As a former and thoroughly humiliated college debater who quit after one practice, I have some thoughts about articulate conflict.
1. Throughout a very happy marriage to my wife Eileen, we have had relatively few arguments. The worst one, though — by far — was not long after we moved into our present home.
We bought a giant bookshelf at Ikea and set about assembling it. What started out as a happy weekend project quickly went south.
A. I can barely operate a screwdriver.
B. “Written instructions” that come with any toy, appliance, “kit,” piece of furniture, rocket or whatever requiring assemblage are by law impossible to understand or read. The bookshelf instructions, translated from the Swedish, were more cruel than the title character in Pär Lagerkvist’s “The Dwarf,” which, come to think about it, the novelist might have written in despair after trying to put together an Ikea bunk bed.
C. Though not at all mad at each other — but rather increasingly frustrated at our inability to “Please to insert Peg A into cleft 13-K at Juncture Where North Star Lines Up with New Moon; apply Secret Stockholm Sticky Sauce to allow adhere-ness …” — we were soon screaming at each other. Only after consuming every drop of alcohol in the house were we able to calm down and finish the task.
D. There is no Lagerkvist allowed in the bookshelf.
2. Back in my glorious band days of the early 1980s, Monday evenings were reliably “nights off” as few clubs had live music. Desperate for cheap entertainment, we sometimes went to the Sportatorium in Dallas, a great tin barn on the bad side of downtown, for professional wrestling bouts.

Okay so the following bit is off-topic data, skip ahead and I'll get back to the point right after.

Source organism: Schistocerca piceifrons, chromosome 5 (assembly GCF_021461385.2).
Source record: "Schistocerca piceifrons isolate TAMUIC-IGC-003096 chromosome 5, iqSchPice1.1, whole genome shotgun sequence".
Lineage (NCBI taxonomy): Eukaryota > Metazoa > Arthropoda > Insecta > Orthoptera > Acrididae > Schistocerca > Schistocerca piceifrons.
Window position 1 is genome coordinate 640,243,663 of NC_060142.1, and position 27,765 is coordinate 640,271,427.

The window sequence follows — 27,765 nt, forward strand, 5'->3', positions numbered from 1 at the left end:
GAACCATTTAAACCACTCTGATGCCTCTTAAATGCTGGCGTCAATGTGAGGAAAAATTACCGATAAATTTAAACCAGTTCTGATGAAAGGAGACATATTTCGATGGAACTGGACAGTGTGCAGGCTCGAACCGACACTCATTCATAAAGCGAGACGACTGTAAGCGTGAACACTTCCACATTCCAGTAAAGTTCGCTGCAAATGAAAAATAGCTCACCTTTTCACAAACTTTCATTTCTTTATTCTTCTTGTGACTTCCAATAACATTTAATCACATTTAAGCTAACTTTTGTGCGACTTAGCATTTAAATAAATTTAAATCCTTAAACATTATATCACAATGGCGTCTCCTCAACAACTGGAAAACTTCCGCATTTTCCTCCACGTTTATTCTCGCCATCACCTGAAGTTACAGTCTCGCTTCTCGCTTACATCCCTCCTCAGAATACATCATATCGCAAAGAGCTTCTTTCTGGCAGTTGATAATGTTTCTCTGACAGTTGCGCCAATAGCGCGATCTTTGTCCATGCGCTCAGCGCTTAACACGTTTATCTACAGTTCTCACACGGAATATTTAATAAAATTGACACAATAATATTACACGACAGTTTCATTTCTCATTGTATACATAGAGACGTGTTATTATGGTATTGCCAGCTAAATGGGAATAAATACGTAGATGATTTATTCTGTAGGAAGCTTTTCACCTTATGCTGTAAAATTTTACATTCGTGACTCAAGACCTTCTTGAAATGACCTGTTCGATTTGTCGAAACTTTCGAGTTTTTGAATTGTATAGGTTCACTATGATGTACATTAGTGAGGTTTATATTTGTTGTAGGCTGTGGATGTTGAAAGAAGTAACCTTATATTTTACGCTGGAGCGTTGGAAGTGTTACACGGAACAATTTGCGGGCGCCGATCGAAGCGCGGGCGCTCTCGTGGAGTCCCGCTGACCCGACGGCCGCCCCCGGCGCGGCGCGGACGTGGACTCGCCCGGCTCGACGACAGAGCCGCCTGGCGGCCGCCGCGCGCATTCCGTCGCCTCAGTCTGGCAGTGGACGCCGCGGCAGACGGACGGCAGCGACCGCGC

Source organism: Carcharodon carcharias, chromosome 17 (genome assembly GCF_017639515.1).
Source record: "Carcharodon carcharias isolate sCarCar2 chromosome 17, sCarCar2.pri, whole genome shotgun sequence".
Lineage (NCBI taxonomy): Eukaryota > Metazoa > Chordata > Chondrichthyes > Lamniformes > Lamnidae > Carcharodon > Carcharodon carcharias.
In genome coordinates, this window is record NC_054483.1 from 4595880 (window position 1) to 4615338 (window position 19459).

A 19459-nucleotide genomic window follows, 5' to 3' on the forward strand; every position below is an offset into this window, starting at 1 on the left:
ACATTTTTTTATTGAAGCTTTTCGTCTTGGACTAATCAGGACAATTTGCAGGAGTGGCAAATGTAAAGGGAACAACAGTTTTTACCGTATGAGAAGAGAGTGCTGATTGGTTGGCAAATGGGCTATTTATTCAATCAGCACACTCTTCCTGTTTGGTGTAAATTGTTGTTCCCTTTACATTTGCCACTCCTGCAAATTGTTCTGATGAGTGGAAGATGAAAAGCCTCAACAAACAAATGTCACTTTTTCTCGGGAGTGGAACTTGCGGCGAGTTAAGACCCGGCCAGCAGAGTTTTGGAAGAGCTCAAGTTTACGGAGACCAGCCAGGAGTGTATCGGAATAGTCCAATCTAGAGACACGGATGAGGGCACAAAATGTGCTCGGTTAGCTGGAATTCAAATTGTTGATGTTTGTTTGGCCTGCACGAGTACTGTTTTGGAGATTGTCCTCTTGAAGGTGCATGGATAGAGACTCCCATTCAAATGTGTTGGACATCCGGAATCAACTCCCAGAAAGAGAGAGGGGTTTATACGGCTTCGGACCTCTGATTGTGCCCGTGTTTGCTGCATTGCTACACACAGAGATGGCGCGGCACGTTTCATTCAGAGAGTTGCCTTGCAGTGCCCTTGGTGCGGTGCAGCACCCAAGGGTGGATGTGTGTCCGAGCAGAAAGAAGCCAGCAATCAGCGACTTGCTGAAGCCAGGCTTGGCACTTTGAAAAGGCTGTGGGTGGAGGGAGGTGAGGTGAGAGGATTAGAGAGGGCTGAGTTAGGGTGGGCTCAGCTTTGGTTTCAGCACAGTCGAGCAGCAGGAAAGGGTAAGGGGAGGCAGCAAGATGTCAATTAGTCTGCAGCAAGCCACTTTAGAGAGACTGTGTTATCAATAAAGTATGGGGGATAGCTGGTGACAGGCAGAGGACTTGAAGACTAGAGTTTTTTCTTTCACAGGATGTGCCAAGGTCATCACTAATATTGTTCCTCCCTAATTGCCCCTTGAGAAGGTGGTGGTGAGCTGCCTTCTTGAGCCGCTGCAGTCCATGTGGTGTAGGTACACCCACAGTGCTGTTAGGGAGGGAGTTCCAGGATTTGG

This was WAY before pro wrestling became an international success with household-name superstars filling arenas. The grapplers were often old and beat-up, probably part-time refrigerator delivery men, but the built-in and scripted sense of theater and the good/bad Morality Play storylines were certainly in play. And in north Texas, we certainly had local heroes on the circuit.
That’s how I came to be at the Sportatorium one Monday night with a few musician pals when handsome Kerry Von Erich (of the Von Erich clan, early wrestling royalty) went up against Pak Song Nam, a Frankensteinian villain also known as “The Korean Assassin.”
It was a grim battle for the ages, and we in the bleachers screamed ourselves hoarse with excitement and rage and drank more beer.
Umm … I forget who won.
3. In the Ingmar Bergman film “The Seventh Seal,” a medieval knight gets into a fight with a chicken over an expired restaurant coupon. It’s incredibly well-choreographed and violent and lasts over five minutes.
4. And who can forget the episode of “The Family Guy” where Peter plays chess with Death? It’s notable as the first time Death ever employed the Nimzo-Indian strategy with the Hübner Variation in an an event sanctioned by the International Chess Federation.
In light of all this, and thinking about Tuesday’s first of three proposed debates between President Trump and former vice-president Joe Biden, we can all take a deep breath and be glad that:
1. Pak Song Nam is not president.
2. Neither Trump nor Biden know the Nimzo-Indian defense.
3. Biden and Trump don’t have to sit down together and build an Ikea bookshelf.